AA
A
sign up for the newsletter: 

2015 OSCE Human Dimension Implementation Meeting

2015 OSCE Human Dimension Implementation Meeting
Working Session 8 Rule of Law: Prevention of torture

Kazakhstan fails to implement UN treaty body decisions on individual cases

Kazakhstan accepted the individual complaints procedures provided under Article 22 of the Convention against Torture and the Optional Protocol to the International Covenant on Civil and Political Rights, in 2008 and 2009 respectively. However, Kazakhstan has not implemented the decisions on individual cases by the United Nations (UN) Committee against Torture and the UN Human Rights Committee. There is no unified mechanism in place, neither in domestic law nor in practice, that would allow for their effective implementation. The denial of justice to victims of torture and other forms of ill-treatment adds to their suffering and violates Kazakhstan’s UN human rights obligations.

At the same time human rights defenders and the authorities have recently reached an agreement to set up such a mechanism, which would provide a basis for the effective implementation of treaty body decisions on individual cases.

By the summer of 2015, the UN Committee against Torture and the UN Human Rights Committee ruled on a total of eight individual complaints involving allegations of torture and ill-treatment that had been submitted by the NGO Coalition against Torture in Kazakhstan. In seven of these cases Kazakhstan was found guilty of breaching its international obligation to prevent or not to permit torture.

So far, Kazakhstan has partly implemented the treaty bodies’ recommendations in only two cases. Torture victims Alexander Gerasimov and Rasim Bayramov were awarded compensation for the harm suffered through torture. However, the compensation payments were not adequate and no effective investigations have been conducted. The perpetrators have not been found and have not been brought to justice.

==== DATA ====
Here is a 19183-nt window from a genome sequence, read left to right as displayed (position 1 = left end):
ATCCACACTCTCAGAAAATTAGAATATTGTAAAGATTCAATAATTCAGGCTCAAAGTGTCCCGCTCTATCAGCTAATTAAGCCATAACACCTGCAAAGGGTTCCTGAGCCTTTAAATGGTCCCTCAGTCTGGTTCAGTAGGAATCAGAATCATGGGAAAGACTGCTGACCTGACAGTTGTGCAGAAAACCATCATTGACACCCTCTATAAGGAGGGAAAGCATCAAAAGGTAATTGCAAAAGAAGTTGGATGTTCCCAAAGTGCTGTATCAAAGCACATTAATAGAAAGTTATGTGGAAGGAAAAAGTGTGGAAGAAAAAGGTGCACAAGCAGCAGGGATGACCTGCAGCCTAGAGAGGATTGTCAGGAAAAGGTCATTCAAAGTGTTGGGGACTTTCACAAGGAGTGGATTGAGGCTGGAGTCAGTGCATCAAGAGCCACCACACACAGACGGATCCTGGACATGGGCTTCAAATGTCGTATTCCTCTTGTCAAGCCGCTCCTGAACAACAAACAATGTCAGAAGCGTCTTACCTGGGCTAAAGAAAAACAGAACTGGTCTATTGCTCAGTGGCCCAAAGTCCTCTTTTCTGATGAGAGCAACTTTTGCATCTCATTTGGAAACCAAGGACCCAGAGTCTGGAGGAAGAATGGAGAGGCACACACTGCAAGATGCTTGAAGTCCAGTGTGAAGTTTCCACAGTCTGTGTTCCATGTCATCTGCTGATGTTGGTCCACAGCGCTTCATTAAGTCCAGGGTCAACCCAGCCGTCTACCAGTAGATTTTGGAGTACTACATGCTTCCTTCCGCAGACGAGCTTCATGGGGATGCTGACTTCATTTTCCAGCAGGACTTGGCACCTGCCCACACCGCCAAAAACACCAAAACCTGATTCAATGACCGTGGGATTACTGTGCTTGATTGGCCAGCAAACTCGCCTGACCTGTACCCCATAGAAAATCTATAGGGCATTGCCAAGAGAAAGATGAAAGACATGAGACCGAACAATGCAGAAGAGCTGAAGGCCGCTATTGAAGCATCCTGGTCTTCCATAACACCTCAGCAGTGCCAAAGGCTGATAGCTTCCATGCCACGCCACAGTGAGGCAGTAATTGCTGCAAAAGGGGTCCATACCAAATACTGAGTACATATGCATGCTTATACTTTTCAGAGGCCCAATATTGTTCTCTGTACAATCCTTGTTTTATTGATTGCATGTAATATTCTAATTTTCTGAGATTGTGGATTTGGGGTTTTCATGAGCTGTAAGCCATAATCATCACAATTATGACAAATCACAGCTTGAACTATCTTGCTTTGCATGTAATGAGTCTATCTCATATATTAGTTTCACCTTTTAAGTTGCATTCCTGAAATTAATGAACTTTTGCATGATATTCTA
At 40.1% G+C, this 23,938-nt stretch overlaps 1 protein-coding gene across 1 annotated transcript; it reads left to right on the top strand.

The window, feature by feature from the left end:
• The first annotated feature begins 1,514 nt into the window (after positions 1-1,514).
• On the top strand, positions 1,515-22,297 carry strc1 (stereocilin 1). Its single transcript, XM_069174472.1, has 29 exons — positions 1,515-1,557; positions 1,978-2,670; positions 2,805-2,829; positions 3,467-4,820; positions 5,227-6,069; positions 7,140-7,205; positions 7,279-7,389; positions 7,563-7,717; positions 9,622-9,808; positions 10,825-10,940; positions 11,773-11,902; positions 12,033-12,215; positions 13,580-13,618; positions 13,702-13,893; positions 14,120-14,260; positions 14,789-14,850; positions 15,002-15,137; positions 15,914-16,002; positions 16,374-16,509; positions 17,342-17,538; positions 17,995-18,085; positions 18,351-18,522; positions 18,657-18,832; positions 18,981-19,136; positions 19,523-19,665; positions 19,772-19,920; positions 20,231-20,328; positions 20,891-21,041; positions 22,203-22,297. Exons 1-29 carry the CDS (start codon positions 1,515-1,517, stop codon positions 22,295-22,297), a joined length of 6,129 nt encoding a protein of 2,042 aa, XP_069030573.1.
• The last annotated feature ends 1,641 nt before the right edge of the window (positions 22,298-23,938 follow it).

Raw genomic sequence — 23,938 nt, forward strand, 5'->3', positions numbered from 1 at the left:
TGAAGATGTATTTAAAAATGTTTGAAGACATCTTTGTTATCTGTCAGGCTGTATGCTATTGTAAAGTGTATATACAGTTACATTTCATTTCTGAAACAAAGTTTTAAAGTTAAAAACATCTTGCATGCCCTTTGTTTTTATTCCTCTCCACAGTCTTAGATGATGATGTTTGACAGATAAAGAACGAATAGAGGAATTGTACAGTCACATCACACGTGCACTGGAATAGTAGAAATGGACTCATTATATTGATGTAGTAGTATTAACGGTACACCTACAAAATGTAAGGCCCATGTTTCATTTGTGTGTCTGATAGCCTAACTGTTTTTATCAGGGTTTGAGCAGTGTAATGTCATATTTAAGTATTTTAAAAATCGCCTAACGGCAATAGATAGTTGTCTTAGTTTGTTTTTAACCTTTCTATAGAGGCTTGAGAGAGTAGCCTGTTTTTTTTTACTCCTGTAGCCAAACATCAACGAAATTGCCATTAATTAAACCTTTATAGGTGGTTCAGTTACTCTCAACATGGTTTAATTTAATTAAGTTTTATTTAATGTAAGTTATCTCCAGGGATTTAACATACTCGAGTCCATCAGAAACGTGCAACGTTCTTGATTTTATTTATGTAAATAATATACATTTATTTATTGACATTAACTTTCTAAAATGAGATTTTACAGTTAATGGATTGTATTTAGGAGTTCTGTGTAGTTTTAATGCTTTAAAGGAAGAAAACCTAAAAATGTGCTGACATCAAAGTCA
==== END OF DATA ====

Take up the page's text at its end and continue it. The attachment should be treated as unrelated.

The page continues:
In two other cases Kazakhstan forcibly returned Arshidin Israil and Khairullo Tursunov to China and Uzbekistan respectively, although the UN had called on Kazakhstan not to do so, referring to the risk of them being subjected to torture in their home countries.

In its November 2013 decision on the case of Oleg Evloev, the  Committee against Torture urged Kazakhstan to conduct an effective investigation with the aim of identifying the perpetrators and to provide the victim with adequate reparation, including compensation and full rehabilitation. However, the authorities failed to conduct such an investigation and the State has not provided Oleg Evloev with measures of rehabilitation and compensation for moral damages.

Currently six further complaints involving allegations of torture and ill-treatment that were submitted by the NGO Coalition against Torture in Kazakhstan are pending with the Committee against Torture and the Committee on Human Rights.

Download full document


Cookies EN